New Bulgarian government did not lead to positive changes for asylum seekers, so far

In November 2021 the parliament was be elected for the third time in 2021. Forming a government had failed twice previously, and an interim prime minister was put into office afterwards. The former government is embroiled in scandals and human rights violations. In the third election – which was by the same time accompanied by the presidential elections – a broad coalition government was appointed by the president Rumen Radev. During the presidential elections, the former president Radev was re-elected for another five years term. During his election campaign he made a general stand against refugees and their rights to access the territory and to seek asylum in Bulgaria.

For 2021 the the Bulgarian Helsinki Committee (BHC) reported 2,513 alleged pushback incidents which affected a total of 44,988 individuals. In total 19,999 people asked for international protection in Bulgaria in 2021, which is an increase of 212% of asylum seekers to 2021, where it was only 3,525%. All first time applicants had to stay mandatorily 10 days in quarantine, due to the Covid-19 regulation, without any exclusion. During their quarantine time, the people are not able to receive legal advice or assistance to apply for asylum and in general the quarantine period is not included into the detention duration.

In 2021 the recognition rate was 61% at first instance. But the recognition rate of non-Syrian applicants remained below 8%. Turkish and Afghan nationals had very low recognition rates, (10% for Afghan nationals and 8% for Turkish nationals), which were described as unfair and discriminatory by the BHC. Since 2016, the biggest group of asylum seekers in Bulgaria are Afghan refugees. Bei the end of the year their recognition rates got a bit better, with the Taliban regaining power in Afghanistan, but in total the rejection rate was still 90%.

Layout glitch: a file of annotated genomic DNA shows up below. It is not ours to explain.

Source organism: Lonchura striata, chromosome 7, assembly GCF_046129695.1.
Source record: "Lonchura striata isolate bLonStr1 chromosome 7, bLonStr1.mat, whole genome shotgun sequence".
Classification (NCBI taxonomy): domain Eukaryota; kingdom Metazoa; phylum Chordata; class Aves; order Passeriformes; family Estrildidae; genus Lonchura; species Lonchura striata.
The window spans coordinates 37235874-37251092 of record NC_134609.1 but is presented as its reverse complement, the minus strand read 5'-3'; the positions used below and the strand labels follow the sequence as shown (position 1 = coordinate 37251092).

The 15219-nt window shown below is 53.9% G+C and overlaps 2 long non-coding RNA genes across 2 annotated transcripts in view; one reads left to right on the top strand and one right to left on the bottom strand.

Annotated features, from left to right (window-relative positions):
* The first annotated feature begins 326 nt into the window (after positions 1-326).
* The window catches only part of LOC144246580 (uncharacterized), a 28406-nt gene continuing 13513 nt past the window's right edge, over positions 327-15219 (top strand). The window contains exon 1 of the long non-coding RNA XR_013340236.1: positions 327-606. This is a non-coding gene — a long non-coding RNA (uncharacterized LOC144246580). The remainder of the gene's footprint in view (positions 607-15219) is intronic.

The situation in the reception centers of the State Ageny for Refugees is still very critical (except of Vrazhdebna). The infrastructure does often not provide the most basic services, such as hygiene or security. There is still a lack of interpreters and social workers in the centers. Furthermore in the whole year of 2021, only seven status holders and two asylum seekers were officially employed.

Already in 2020, a new and problematic law was introduced. It allows the termination or revocation of an international protection paper, if the status holder fails to renew expired Bulgarian identity documents within thirty days. Since then, a total of 4,364 status holders have been affected by the unjustified termination of international protection.

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